Philip Falcone’s LightSquared Inc. will borrow an additional $74 million from existing lenders to stay alive in bankruptcy after saying it’s running out of cash and may fail to reorganize without more funds.
U.S. Bankruptcy Judge Shelley Chapman approved the wireless-spectrum owner’s loan agreement today in Manhattan. Lenders, including a fund controlled by Dish Network Corp. (DISH) Chairman Charles Ergen, will have priority rights to be repaid on the new loans. A prior order called for LightSquared to borrow as much as $80 million.
LightSquared faced “serious and irreparable harm” without the loan and “any remaining possibility for confirmation of a Chapter 11 plan would be at severe risk,” the company said in court papers filed today.
The largest lenders by contributed funds are Ergen’s SP Special Opportunities LLC, Capital Research & Management Co., Fortress Credit Corp. and Cyrus Capital Partners LP, according to the papers. Under the agreement, they will be repaid first in the bankruptcy and can use the new debt to “credit bid,” or take assets for no additional investment, should the company auction them off instead of reorganizing.
The loans end June 15 and LightSquared wil be able to use the lenders’ cash collateral until then, extending a previous April 15 deadline.
The financing comes as LightSquared awaits a final ruling from Chapman on whether it can reorganize under a plan that treats a prior $1 billion debt investment from the Ergen fund worse than that of other creditors in the same class.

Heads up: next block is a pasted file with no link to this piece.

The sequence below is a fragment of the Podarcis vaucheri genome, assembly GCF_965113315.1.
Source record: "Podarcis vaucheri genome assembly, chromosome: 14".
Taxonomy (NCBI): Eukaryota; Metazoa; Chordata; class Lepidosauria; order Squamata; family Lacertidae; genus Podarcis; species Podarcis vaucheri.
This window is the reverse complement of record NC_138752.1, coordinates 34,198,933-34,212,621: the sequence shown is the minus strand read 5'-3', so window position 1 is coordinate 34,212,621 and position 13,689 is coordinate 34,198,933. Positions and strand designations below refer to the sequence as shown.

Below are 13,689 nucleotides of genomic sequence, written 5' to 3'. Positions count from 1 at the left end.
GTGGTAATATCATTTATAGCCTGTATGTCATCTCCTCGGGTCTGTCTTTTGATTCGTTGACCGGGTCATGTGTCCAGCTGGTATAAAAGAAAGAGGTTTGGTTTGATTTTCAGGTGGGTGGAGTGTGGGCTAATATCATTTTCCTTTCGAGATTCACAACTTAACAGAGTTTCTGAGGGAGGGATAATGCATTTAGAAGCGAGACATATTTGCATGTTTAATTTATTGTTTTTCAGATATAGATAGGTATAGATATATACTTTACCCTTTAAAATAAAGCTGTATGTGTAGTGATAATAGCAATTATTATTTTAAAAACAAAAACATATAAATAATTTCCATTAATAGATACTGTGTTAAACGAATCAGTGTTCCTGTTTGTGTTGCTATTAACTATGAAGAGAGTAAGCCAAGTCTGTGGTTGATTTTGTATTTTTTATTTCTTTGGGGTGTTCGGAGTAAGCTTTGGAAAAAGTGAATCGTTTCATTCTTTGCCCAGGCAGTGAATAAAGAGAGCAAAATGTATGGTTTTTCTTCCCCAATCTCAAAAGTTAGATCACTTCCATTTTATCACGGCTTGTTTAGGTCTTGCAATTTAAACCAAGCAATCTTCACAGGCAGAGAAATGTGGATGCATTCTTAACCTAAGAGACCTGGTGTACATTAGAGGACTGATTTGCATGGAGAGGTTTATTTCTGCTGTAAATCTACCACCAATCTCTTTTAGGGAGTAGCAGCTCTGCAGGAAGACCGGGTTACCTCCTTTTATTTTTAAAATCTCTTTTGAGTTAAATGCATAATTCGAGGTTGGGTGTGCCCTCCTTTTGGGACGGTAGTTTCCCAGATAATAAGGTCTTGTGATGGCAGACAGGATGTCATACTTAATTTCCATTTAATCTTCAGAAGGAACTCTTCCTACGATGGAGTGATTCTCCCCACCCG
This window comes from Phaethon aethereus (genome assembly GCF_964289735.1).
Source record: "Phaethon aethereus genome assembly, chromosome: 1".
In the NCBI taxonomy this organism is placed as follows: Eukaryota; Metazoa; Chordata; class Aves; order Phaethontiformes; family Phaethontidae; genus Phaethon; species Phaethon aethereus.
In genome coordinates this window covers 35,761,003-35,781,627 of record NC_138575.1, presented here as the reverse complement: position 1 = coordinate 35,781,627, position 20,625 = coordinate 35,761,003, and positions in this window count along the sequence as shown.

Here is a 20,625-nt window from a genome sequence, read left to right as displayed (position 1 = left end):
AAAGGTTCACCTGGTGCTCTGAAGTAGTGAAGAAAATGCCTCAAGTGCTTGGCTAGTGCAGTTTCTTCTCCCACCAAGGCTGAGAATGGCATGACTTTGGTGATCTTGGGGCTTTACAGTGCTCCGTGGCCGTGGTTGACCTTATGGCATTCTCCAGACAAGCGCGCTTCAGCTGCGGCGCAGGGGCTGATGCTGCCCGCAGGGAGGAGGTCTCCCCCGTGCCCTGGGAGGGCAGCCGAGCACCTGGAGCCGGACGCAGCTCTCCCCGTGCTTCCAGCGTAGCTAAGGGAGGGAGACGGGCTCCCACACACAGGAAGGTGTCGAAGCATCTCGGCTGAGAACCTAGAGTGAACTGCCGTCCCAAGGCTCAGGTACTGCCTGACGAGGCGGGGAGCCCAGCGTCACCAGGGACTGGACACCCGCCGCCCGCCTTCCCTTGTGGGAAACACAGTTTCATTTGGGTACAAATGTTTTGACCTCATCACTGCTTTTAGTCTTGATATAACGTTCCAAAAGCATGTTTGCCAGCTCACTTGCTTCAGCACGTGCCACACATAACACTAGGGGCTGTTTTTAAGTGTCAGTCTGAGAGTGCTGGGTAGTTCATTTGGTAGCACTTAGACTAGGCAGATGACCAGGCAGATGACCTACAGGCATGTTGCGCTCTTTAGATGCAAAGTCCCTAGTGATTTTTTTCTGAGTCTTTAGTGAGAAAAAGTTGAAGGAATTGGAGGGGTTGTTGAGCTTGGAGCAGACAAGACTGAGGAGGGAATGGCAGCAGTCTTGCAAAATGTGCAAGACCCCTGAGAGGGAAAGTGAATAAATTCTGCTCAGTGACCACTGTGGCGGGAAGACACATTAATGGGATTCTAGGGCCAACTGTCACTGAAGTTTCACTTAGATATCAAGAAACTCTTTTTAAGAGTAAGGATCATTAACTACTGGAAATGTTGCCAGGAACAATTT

As a competitor, Ergen was barred from owning LightSquared’s debt, the company argued at a trial in which closing arguments are expected May 5 and 6. LightSquared also alleged the debt purchases were improper because Ergen concealed that he was acting on behalf of Englewood, Colorado-based Dish.
Ergen has said he acted only for himself in buying the debt and made no “false representations.” He characterized the lawsuit as an illicit ploy to help Falcone keep control of LightSquared in bankruptcy.
LightSquared, based in Reston, Virginia, sought court protection after the Federal Communications Commission blocked the company’s wireless service, saying it might interfere with global-positioning-system navigation equipment. The company listed assets of $4.48 billion and debt of $2.29 billion.
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